• Don’t make the learner copy from the blackboard.
  • Don’t always expect an immediate answer.
  • Don’t be afraid to use ‘tough love’ – in other words, if you know the learner can do better, don’t allow them to get away with a poor standard of work whereby they let themselves down. Talk through the task so they understand how to start again.

Exam provision

  • Extra time
  • The amount of extra time requested or provided to a candidate in an assessment should accurately reflect the candidate’s assessment needs. While the candidate will always have the option of using or not using the extra time, you should monitor the overall use of extra time in any timed class assessments to check the accuracy of your assessment of need.
  • Information, Communication and Assistive Technologies  7
  • It is important, however, that where ICT is used, it is appropriate to candidates’ needs, and that there has been sufficient time and training to ensure that they are able to use it effectively.
  • For many disabled candidates and/or those with additional support needs, communication and assistive technologies (including word processing software and text/screen readers), provide an effective means of communication. ICT can often allow disabled candidates to demonstrate their attainment more effectively and independently than would be possible with human support such as readers and scribes.
  • Human reader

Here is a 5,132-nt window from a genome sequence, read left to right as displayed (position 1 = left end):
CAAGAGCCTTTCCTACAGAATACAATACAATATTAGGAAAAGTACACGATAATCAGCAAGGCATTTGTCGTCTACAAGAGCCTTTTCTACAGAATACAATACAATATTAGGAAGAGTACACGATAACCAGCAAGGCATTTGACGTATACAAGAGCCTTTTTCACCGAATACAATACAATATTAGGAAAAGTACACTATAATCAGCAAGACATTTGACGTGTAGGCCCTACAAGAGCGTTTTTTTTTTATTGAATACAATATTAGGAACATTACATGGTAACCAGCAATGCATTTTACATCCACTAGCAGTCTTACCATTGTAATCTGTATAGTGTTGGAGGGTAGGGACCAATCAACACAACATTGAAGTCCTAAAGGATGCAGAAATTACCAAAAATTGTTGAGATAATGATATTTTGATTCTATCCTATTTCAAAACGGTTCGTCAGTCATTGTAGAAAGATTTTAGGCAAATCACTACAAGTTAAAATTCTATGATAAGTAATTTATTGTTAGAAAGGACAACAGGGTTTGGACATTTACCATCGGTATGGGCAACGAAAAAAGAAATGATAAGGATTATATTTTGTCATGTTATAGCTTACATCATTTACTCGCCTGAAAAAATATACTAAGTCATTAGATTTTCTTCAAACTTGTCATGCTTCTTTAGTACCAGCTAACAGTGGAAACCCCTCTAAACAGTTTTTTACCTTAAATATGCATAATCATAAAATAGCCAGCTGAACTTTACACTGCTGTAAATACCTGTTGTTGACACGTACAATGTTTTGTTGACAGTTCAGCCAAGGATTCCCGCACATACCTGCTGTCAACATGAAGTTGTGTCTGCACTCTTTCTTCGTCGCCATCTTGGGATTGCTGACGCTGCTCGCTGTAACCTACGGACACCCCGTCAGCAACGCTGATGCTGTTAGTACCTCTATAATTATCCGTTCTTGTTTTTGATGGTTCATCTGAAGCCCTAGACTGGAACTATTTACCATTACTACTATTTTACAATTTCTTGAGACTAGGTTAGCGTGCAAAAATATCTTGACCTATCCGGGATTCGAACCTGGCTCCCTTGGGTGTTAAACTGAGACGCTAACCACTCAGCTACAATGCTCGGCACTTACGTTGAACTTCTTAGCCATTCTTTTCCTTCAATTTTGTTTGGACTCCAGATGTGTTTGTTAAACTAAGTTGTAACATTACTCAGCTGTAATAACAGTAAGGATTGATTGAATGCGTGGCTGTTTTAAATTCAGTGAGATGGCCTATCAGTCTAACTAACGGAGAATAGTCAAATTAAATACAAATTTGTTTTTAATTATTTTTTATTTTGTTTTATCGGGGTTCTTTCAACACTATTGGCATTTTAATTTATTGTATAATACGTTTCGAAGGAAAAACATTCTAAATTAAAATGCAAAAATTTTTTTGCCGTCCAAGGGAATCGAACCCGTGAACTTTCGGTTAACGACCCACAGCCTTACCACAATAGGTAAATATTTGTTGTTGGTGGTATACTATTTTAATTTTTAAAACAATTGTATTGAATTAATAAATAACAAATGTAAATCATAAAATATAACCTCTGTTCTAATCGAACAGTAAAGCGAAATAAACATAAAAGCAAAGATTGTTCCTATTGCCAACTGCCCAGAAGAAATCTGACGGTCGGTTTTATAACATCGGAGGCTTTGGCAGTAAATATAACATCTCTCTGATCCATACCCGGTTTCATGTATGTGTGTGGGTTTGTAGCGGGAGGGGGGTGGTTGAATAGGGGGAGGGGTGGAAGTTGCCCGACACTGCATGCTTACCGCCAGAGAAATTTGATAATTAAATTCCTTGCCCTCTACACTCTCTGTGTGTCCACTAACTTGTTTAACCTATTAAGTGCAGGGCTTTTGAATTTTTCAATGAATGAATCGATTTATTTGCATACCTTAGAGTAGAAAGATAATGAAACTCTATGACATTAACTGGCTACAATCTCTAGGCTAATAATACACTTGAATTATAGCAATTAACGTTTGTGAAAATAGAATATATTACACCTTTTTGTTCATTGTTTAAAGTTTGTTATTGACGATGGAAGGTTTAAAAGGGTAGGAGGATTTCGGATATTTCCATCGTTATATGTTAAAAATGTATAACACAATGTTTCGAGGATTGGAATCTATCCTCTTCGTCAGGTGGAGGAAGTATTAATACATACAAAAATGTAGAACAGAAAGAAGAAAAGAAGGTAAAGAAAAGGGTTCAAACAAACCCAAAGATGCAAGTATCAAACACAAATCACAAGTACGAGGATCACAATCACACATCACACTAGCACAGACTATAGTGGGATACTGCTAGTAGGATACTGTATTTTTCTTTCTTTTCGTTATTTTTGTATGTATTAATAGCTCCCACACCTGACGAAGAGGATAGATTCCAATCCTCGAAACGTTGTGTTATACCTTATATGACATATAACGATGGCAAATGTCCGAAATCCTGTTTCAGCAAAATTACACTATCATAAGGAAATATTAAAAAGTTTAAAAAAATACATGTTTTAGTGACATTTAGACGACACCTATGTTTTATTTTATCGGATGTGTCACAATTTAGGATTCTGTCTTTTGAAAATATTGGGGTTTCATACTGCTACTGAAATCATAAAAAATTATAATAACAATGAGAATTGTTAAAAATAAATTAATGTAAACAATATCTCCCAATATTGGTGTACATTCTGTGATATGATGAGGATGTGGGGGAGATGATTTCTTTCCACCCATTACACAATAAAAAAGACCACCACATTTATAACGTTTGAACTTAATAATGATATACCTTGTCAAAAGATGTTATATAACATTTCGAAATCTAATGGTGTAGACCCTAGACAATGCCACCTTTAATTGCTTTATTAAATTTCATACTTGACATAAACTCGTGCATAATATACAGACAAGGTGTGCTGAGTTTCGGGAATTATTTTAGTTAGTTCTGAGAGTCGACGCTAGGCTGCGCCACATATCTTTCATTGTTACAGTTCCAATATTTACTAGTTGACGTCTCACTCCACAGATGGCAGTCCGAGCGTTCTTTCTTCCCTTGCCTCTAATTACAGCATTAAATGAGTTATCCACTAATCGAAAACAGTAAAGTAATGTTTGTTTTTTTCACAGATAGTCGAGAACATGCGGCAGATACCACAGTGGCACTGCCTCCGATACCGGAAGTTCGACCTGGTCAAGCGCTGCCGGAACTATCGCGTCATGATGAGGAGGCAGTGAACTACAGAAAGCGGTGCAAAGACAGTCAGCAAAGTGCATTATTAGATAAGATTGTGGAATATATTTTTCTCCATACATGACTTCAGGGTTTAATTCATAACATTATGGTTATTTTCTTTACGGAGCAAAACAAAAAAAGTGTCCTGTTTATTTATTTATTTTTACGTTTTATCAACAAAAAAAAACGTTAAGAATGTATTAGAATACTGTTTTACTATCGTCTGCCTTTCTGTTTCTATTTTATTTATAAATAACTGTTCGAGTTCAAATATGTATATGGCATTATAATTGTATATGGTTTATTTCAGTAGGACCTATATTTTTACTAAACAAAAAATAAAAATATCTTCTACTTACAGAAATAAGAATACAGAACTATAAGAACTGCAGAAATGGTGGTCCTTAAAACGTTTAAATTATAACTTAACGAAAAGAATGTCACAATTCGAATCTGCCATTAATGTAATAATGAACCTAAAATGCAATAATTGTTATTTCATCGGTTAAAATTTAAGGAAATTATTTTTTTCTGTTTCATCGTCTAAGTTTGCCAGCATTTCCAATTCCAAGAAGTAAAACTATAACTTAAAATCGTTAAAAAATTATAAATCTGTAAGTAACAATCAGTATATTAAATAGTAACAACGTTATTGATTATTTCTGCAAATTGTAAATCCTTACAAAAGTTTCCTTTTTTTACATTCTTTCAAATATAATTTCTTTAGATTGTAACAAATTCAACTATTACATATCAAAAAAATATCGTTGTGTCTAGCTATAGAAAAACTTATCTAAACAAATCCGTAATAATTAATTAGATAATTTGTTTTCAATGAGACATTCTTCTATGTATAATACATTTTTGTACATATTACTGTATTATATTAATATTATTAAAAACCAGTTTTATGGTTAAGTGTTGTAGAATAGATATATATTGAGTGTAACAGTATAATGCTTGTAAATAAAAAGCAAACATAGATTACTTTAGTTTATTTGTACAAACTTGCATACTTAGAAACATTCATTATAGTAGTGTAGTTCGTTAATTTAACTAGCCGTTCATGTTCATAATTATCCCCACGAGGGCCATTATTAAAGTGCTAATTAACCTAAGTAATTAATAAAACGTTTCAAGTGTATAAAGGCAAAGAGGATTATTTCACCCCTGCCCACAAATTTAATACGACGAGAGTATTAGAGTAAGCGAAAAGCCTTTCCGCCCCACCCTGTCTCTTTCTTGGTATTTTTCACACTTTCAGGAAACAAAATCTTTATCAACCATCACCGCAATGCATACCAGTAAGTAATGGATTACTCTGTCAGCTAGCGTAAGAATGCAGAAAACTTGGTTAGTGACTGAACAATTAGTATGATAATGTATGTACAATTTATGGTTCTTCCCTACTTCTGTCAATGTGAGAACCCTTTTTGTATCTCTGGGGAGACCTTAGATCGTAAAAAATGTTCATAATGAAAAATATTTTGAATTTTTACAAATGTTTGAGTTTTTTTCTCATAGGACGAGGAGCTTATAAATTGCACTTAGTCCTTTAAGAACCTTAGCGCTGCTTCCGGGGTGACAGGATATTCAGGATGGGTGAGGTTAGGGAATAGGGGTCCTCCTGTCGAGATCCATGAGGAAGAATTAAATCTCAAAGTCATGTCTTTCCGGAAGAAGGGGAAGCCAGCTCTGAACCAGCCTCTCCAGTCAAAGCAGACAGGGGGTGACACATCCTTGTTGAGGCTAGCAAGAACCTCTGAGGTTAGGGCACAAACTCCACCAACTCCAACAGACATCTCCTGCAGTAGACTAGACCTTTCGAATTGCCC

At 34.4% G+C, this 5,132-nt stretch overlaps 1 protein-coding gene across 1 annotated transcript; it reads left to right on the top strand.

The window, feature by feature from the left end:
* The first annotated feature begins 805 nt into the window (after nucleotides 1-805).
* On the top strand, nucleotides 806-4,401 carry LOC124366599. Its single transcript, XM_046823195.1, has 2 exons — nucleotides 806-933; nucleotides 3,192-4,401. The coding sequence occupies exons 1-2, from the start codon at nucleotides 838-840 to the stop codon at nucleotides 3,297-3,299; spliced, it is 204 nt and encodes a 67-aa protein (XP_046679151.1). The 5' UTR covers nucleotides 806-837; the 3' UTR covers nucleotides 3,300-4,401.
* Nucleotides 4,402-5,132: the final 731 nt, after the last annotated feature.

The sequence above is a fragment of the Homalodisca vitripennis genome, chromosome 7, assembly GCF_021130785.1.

• Please note that the provision of a human reader may not be possible in relation to some qualifications. For example, in the National Literacy Units, the provision of a human reader is not permitted because reading skills are explicitly assessed.
  • A reader is a responsible person who reads out text verbatim in an assessment to enable the candidate to access the assessment. This may involve reading out all written instructions and questions to the candidate, or only certain questions and words as directed by the candidate. Candidates may also ask that their responses are read back to them.
  • The use of a human reader can be allowed to meet the needs of candidates who have substantial difficulties with reading text and who cannot access the assessment material by any other more appropriate means, eg using a text/screen reader.
  • Scribe   Please note that a scribe is not allowed in the assessment of writing in National Literacy Units. In these Units, candidates are required to demonstrate the ability to write technically accurate texts.
  • Please note that a scribe is not allowed in the assessment of writing in Modern Languages and Gaelic (Learners). As it is the overall quality of the written language, including spelling accuracy, that is being assessed, a scribe can only be used if the candidate is able to explicitly instruct the scribe with regard to spelling out words and to the placement of diacritics (such as accents, umlauts, circumflexes). For example, the spelling of a particular word in French can indicate a particular tense. The French word passer, sounds the same as passez, passé, passée, and passés — the candidate would need to spell out the correct word, as it is not acceptable for the scribe to choose the word (and tense) that should be recorded.